Memorial Day is an America day honoring the men and women who died while serving in the United States military. Memorial Day this year is on Monday, May 31. Memorial Day, which began after the Civil War, became an official holiday in 1971. Before then, the day was commemorated as Decoration Day. Decoration Day was created by General John Logan, leader of the Northern Civil War veterans organization, on May 5, 1868. Logan wanted a day for Americans to visit the graves of fallen Civil War soldiers. Decoration Day originally remembered the Civil War dead, but after World War I, it evolved into remembering American soldiers who died serving their country.
Often overlooked in the remembrance celebrations are the many immigrants who have died serving in the American military.
Foreign born American soldiers have fought alongside U.S.-born soldiers in every major war since the American Revolution. It is estimated that around 5,000 immigrants enlist each year into the U.S. armed forces. Over 700,000 immigrants have served in the U.S. military in the last 100 years, according to the U.S. government. Twenty percent of the Union Army during the Civil War were immigrants.
Today, about three percent of America’s veterans are foreign born. About eight percent of today’s American armed forces members are immigrants.
Died While Not Citizens
Many of the immigrants who have died serving in the United States were not citizens when they died for America.
Two recent examples are:
On May 12, 2015, U.S. Marine Corporal Sara A. Medina, who was born in México, died at the age of 23 in a helicopter accident while serving her adopted country.
Lance Corporal Jose Gutierrez, an immigrant from Guatemala, was killed in Iraq on March 21, 2003. Gutierrez was granted U.S. citizenship after his death. Gutierrez is one of about 100 immigrants granted citizenship posthumously after dying during combat in Afghanistan and Iraq.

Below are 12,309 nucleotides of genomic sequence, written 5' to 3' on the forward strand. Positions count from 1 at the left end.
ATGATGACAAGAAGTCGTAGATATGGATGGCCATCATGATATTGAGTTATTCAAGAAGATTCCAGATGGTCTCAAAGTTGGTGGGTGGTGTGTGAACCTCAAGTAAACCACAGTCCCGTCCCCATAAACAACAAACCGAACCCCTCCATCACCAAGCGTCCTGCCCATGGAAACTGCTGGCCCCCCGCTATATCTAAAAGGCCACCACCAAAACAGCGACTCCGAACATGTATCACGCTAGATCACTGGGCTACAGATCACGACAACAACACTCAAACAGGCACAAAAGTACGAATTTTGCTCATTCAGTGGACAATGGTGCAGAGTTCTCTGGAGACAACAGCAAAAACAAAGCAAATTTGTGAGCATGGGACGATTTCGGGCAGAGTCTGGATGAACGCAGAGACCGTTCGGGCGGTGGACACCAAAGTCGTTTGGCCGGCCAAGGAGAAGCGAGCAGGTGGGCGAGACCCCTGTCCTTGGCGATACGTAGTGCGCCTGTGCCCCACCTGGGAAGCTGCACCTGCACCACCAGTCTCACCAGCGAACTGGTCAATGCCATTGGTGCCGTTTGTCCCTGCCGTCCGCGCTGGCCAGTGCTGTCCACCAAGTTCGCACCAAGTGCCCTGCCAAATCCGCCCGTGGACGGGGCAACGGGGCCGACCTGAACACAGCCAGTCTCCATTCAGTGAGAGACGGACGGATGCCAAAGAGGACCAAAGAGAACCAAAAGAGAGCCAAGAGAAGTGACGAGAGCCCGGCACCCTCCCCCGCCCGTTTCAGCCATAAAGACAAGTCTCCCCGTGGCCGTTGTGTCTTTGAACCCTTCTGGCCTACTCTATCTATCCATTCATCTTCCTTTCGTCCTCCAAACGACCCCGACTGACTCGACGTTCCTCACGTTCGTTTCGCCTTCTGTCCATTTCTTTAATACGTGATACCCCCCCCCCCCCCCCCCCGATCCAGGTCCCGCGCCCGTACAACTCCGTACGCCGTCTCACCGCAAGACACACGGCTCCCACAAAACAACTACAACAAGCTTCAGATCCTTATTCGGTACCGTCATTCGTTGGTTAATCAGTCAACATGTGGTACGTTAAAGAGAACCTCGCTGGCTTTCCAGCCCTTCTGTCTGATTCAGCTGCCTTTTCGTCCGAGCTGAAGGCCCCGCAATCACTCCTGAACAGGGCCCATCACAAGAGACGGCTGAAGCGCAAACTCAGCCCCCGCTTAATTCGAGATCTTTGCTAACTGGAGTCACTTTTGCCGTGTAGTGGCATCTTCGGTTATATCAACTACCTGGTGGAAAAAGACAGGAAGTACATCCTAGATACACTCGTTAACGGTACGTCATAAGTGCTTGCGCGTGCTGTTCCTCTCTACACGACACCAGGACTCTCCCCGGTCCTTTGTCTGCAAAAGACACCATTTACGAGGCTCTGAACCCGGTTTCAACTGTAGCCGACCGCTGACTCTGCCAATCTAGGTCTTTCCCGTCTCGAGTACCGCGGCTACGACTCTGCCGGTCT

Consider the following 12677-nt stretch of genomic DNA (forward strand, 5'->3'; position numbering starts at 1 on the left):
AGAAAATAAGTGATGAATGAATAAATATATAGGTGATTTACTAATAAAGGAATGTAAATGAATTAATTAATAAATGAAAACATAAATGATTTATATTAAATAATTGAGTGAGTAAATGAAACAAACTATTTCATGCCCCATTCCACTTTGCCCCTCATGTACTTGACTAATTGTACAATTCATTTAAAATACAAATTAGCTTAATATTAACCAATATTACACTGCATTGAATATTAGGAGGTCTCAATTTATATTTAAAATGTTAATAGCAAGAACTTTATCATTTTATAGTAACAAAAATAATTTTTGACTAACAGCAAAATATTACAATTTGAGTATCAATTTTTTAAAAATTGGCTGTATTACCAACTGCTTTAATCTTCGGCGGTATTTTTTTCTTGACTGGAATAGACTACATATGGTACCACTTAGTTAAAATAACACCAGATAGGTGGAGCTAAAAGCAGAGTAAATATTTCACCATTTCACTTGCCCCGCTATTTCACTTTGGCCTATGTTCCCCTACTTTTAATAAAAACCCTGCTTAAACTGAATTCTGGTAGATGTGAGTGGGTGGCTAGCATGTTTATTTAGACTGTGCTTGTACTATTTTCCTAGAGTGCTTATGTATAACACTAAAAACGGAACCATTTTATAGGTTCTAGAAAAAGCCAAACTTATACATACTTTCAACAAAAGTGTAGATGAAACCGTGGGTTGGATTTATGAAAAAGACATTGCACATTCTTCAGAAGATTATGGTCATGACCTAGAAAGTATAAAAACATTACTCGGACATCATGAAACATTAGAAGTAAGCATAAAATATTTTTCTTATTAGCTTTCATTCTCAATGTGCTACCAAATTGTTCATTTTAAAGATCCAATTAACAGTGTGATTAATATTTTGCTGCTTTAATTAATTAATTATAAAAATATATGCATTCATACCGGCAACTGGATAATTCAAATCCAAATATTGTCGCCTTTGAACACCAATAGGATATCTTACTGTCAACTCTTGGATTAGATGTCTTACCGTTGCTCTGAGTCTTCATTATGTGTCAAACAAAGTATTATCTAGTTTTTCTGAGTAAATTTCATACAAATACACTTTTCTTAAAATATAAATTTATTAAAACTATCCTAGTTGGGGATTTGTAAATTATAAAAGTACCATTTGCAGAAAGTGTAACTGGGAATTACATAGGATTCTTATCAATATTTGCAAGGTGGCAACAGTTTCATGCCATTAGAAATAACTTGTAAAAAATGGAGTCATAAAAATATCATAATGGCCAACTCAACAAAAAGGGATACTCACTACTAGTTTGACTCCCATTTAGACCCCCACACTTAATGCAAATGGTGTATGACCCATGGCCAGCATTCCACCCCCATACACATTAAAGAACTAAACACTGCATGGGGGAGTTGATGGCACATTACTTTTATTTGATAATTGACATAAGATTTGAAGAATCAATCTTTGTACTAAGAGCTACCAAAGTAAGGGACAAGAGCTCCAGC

The Medal of Honor
The Medal of Honor is the highest award the United States can bestow on any soldier for bravery in the face of battle. Latinos outpace all others as recipients of the Medal of Honor. Almost 60 of the approximately 3,400 Medal of Honor awarded have been to Hispanics.
Of those, seven Mexican citizens have been awarded the Medal of Honor.
Among the Mexican-born Medal of Honor recipients are Pedro Cano, Jesus S. Duran, Marcario García, Silvestre S. Herrera, José F. Jimenez and Issac Payne.
On February 8, 2000, Mexican citizen Alfredo V. Rascon was also awarded the Medal of Honor. Rascon retired as a lieutenant colonel. He was born in Chihuahua.
World War II Mexicans
Large numbers of Hispanics served during World War II. However, in addition to Latinos, many of Mexican descent fighting under the American flag, there was also the Mexican Expeditionary Air Force Squadron 201 that was deployed to the Philippines to fight the Japanese alongside their American counter parts. The Mexican squadron was one of only two Latin American countries to deploy forces during World War II. Brazil was the other country.
Hispanics, especially Mexican, and immigrants have contributed to America’s national defense since the founding of the country. Their contributions and bravery have made America safer today.
As Americans remember their fallen soldiers this Memorial Day, the immigrants who fought and died alongside citizens should also be remembered because their sacrifice was for a country, they adopted instead of being born into.